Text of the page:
The theme of this post, in the spirit of MacGyver, is improvise! As stated in the last blog, experiments and plans rarely go exactly as expected and this still holds true for my continuing study of anti-efflorescence coatings on masonry.
Since I last posted, I have started the driving rain cycles on all seven of the walls. However, this process was not smooth sailing. W1 was my guinea pig wall, and as it turns out, the tub in which the wall was built was not adequate for containing the water during the three hour rain cycle. Therefore, I spent the entire three hours mopping up the water that was not contained by the tub, and in all honesty, I barely kept up with the amount of water that was on the floor. I knew that something had to change before starting the next cycle.
I enlisted the help of Catherine Cooper, the new Technical Services Research Associate at NCPTT, and we came up with a plan to build a rain shield to help contain the water that was bouncing off and missing the wall entirely. We built this rain shield out of PVC pipes and a shower curtain.
Once we assembled our rain shield we tried it on W2, only to discover that not much of the water on the floor was a result of cast off. Rather, it was a result of four small holes where the handles connect to the plastic bin in which the wall sits. These holes were beneath the drainage tube that was attached to bin, resulting in the leak. Therefore, Catherine and I spent another driving rain cycle mopping and controlling the water on the floor in the lab. Although our rain shield didn’t solve the problem, it did help us realize where much of the water was coming from; so it was successful even though revisions needed to be made.
After discovering the holes, I decided to fill them with silicon using a caulking gun, in hopes of preventing the water from leaking through the holes before reaching the drainage tube. This solution seemed to work, but we saw that the green hose that is attached to pump leaks and leaves a significant amount of water on the floor as well. We decided to place the rain apparatus in a plastic bin similar to the ones the walls were built in to catch the run-off from the hose.
The bin proved useful in solving our run-off problem, but also added some problems of its own. The main problem was that the bin was not level, which caused the rain apparatus to fall forward or backward, despite our best efforts to find its equilibrium. We decided to add metal legs to allow it to lean back a little, a bit like an easel. However, we still had some issues with the apparatus falling forward, since there is not much space in the bin to extend the legs.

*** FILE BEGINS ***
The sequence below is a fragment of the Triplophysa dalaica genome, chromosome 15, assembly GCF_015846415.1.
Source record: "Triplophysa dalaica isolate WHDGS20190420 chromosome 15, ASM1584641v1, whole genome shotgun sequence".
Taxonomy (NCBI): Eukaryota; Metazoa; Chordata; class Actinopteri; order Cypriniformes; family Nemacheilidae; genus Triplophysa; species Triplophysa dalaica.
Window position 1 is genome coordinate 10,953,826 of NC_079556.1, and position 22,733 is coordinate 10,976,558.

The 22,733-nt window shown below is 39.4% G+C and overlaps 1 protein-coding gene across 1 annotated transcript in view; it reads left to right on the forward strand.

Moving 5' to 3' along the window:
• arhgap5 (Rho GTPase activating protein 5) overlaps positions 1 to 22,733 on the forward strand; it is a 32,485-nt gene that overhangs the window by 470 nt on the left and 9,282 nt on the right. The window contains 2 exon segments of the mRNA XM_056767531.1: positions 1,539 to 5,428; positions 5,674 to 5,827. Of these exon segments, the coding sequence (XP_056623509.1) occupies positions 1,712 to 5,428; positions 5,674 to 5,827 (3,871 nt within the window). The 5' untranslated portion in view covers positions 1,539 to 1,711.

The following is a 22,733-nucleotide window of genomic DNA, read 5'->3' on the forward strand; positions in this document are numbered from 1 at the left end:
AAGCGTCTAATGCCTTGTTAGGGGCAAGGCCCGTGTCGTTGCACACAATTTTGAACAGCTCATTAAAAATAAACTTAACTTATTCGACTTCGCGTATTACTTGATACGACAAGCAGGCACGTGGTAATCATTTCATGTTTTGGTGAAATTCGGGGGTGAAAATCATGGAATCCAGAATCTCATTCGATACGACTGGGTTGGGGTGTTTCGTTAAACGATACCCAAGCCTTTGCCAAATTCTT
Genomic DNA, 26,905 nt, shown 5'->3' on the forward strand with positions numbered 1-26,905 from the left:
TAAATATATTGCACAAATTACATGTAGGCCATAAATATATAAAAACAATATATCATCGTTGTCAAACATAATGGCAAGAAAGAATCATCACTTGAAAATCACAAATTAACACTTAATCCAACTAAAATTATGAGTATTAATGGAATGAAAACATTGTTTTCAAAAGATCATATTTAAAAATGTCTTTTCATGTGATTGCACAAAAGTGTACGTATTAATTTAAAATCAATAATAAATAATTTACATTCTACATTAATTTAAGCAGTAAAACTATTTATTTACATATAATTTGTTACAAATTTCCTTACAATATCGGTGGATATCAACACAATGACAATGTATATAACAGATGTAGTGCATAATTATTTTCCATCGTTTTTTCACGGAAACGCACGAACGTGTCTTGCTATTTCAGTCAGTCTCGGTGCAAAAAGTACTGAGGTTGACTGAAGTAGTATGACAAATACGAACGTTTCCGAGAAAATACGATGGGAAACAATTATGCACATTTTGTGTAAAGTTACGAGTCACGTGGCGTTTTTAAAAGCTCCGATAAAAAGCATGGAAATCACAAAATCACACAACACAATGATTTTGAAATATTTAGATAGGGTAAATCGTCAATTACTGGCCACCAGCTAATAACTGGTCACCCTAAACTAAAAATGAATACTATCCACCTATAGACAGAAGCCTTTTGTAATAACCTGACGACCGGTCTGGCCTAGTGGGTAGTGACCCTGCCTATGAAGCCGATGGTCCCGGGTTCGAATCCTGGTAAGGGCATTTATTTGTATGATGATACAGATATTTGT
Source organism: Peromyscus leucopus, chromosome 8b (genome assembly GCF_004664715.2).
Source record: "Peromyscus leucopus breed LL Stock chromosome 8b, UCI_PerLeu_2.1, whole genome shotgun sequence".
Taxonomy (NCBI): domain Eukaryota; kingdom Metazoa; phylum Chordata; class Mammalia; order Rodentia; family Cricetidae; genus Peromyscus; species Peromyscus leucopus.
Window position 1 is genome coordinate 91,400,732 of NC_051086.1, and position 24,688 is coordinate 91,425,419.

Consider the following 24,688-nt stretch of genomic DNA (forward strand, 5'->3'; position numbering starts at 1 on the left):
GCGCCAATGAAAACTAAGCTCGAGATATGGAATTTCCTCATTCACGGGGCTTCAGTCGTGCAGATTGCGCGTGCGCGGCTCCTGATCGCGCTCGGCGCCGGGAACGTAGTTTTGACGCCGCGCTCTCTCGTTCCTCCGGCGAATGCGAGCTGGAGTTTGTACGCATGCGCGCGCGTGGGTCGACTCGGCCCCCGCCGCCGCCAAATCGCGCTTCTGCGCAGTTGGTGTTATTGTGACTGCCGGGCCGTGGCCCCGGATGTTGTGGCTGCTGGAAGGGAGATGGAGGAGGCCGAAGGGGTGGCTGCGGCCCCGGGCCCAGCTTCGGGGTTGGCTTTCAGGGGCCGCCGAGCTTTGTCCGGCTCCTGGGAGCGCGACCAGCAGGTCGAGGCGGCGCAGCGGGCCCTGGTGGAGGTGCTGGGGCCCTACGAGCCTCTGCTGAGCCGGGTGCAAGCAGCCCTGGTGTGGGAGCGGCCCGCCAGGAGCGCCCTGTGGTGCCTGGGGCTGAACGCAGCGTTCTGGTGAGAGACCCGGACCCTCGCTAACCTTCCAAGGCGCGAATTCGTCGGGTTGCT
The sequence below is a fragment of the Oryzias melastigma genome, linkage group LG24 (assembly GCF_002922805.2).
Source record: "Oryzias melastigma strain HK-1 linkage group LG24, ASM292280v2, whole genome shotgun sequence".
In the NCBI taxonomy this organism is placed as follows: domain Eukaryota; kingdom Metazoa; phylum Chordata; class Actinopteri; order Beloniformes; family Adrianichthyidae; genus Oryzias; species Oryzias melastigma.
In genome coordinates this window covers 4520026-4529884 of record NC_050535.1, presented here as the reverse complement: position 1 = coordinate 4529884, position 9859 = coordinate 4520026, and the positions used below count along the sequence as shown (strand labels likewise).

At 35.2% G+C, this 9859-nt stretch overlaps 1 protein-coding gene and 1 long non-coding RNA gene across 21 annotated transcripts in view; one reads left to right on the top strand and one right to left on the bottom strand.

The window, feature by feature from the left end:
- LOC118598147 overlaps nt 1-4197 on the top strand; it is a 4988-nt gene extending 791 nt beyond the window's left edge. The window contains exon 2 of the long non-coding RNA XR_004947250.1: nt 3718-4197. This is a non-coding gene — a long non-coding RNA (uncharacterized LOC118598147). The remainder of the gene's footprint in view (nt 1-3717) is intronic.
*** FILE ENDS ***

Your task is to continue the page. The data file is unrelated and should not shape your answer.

In order to solve this latest problem, we attached U-shaped PVC pipes to the rain shield on both sides of the rain device that would help stabilize it and prevent it from falling forward or backward. Finally, we had success. It was not the prettiest solution, but it works and that is what counts. We eventually found a more elegant solution using metal laboratory clamps that attached to the rain device and the rain shield’s PVC pipes. The metal clamps make it much easier to move the shield and rain device between walls. The last modification that we performed on the rain device was switching out our cardboard and garbage bag trough with a plastic one, which holds up significantly better
Despite the many unexpected obstacles that arose while performing what I hoped would be a simple task of placing the rain apparatus in front of a wall and letting it go, it all worked out in the end and I learned much as I went. One lesson is that it is important to roll with the punches and persevere; and with a little help from my friends (yes, I am quoting the Beatles in their infinite wisdom), most problems are not nearly as insurmountable as they seem and can be solved with the supplies that are on hand.
Well, folks that is all I have for now. I will post again after the rain cycles with my observations and any other challenges that arise as the rain continues.